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The Facebook Graph Search Is Directly Competing with Google

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Posted by Dave Lauretti on January 16, 2013

Google will never go out of business, we all know that. Sure there’s the freak happening where they could lose all they’ve got in one swoop but no one sees that happening, not any time soon.

But then there’s the search market share. Search market share is the number of people doing searches, and search engines are most concerned with where – where the searches are taking place.

Facebook Graph Search SEOIf more searches are taking place on Google, Google will get more advertisers, and have more opportunity to showcase their other products and services. The same goes with BING. If the majority of searchers use BING (Google actually holds that title) BING makes more money.

So you can see why search share is important to websites like Google, BING and other search engines. Well search share is also important to Facebook too.

Facebook’s Graph Search will take away from Google’s search share

I think we can expect to see some declines in search share once Graph Search is completely rolled out for all users. With Graph Search you can more easily find people, photos and interests but more importantly you can find local business places that your friends have visited (checked in), and Facebook business pages they’ve liked or interacted with.

Not to mention the fact that once Graph Search launches with all users, it will become a novelty – a feature that everyone will want to try at least once (especially of Facebook markets it properly ) and if they like Graph Search, they’ll use it again, and again.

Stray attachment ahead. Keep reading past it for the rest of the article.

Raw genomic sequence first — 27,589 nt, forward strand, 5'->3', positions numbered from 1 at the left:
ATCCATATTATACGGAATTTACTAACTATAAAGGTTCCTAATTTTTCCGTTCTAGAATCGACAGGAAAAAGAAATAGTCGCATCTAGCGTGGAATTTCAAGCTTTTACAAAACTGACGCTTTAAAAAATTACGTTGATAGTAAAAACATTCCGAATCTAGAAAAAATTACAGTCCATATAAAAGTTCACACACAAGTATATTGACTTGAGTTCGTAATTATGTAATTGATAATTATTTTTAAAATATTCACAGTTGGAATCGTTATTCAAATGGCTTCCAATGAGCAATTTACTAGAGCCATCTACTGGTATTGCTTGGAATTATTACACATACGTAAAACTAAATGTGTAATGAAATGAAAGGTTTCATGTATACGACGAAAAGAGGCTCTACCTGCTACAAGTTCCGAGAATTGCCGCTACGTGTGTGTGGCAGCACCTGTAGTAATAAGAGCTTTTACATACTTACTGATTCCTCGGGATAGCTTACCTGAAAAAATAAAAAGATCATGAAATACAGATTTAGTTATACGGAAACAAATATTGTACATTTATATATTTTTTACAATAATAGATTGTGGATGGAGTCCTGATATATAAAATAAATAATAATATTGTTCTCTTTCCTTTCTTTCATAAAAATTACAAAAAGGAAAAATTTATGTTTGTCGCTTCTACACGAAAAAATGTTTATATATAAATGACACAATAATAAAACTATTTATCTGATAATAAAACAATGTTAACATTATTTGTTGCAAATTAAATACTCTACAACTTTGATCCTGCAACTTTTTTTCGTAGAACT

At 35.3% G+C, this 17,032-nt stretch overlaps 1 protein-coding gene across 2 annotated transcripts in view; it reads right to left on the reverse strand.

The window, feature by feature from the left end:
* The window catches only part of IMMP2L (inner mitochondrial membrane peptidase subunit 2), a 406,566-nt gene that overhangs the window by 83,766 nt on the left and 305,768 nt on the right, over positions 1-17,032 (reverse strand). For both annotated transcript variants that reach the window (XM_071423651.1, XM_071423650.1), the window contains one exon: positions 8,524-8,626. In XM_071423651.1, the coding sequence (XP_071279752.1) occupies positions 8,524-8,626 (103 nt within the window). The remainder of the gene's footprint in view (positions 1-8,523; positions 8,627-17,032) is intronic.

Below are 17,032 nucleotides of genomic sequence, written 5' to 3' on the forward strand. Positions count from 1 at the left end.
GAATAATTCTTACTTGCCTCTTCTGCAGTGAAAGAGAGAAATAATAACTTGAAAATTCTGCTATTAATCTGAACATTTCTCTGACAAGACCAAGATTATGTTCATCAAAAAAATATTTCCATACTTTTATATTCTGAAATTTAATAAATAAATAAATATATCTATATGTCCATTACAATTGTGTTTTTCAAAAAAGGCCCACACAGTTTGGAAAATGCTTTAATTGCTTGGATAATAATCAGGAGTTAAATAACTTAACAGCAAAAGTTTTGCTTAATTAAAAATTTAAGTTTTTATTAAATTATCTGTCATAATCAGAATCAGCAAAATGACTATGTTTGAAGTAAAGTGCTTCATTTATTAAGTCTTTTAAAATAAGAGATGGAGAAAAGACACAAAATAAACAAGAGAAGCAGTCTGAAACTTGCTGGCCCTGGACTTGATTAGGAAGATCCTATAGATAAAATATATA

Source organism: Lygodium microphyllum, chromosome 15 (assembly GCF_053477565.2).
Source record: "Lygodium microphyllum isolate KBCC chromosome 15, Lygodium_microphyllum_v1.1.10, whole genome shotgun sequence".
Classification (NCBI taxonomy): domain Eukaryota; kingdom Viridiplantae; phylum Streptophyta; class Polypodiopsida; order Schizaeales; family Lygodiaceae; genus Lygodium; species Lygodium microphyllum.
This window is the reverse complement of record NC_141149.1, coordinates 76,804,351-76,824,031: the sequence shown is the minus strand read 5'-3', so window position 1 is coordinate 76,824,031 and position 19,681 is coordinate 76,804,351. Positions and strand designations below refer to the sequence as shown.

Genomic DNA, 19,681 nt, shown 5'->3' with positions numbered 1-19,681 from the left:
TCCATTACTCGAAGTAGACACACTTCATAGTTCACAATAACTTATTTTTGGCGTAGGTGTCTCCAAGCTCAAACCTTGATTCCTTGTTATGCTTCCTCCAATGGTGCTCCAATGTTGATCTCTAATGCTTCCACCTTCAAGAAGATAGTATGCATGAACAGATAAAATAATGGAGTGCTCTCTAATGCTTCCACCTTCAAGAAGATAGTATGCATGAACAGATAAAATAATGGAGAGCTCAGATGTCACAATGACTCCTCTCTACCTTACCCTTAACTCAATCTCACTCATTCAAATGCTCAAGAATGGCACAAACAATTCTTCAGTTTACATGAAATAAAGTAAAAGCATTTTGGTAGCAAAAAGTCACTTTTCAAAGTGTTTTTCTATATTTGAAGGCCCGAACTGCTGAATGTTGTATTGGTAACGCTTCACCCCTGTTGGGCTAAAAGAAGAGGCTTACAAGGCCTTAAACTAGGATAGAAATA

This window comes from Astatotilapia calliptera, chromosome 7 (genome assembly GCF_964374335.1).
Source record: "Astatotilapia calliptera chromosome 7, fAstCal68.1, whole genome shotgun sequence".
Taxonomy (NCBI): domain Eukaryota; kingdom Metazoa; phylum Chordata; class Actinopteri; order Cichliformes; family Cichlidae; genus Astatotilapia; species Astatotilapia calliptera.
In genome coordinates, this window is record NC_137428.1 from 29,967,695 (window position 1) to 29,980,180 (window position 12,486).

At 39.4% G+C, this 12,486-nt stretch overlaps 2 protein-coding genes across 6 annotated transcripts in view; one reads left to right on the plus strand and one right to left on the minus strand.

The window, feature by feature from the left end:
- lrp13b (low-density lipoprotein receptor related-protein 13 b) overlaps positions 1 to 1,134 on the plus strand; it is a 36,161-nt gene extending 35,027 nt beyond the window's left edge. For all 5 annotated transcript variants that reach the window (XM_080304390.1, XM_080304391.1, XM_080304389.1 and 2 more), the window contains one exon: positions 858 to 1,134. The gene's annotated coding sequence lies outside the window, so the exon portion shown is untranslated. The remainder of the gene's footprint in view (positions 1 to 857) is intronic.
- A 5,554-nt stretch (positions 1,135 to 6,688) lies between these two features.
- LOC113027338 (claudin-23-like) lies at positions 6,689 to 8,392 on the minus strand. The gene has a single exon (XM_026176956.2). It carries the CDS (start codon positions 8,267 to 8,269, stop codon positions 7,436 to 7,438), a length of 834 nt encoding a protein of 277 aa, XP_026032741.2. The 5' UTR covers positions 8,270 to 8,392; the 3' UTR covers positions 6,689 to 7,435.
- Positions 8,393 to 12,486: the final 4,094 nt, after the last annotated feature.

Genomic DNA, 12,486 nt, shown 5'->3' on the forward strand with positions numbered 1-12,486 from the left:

That alone will have the potential to take business service or product searches away from Google as probably thousands of business type searches will be done a day inside Facebook and outside of Google. And as we concluded earlier, that’s not what Google wants.

Facebook beats SEOs in ways Google couldn’t

Then there’s the old SEO problem that will be concerned with Graph Search. Graph Search SEO will be completely different than typical search engine SEO for one very specific reason. With regular search engine optimization, we virtually have control of every aspect of our website and can utilize a vast number of tools and tricks of the trade to get our pages to rank better.

With SEO for Graph Search, the playing field is limited within the diamond; everything within Facebook is virtually controlled by Facebook. Then there’s the Facebook business pages. With Facebook business pages we are limited to adding minimal descriptive content – content which will, in a very strong sense have little effect on Graph Search results – and much more on social indicators.

That’s where Google is lacking. Google’s search results are highly susceptible to spam and manipulation – Google and Facebook both know this. Facebook’s business page Graph Search results won’t be unless someone actually hacks the system and if that were the case that would promptly be corrected.

What to expect in the future with Graph Search

If you search the web for Graph Search you’ll find some references to the OpenGraph. My simple take is that although at the moment the OpenGraph isn’t going to be connected to Graph Search results, I’ll safely assume we can expect the connection to be inevitable.

Why?  When Graph Search is fully functional, Graph Search results will be based on social indicators – Facebook Likes, Shares, Recommendations and Comments are all social indicators that that can and very well should contribute to the overall statistical data taken into consideration when ranking Facebook business pages.

So if I’m right, and OpenGraph statistics do come into play with Graph Search results, SEOs will not longer be able to ignore Facebook’s social buttons and OpenGraph tags either.

And what can Google do now? We’ll have to see that they’re response is, if they even decide to have one but if they do we can expect the change to take place somewhere in Google+ for Businesses. They may make it much easier for businesses to create a business page and verify it. We’ll just have to wait.


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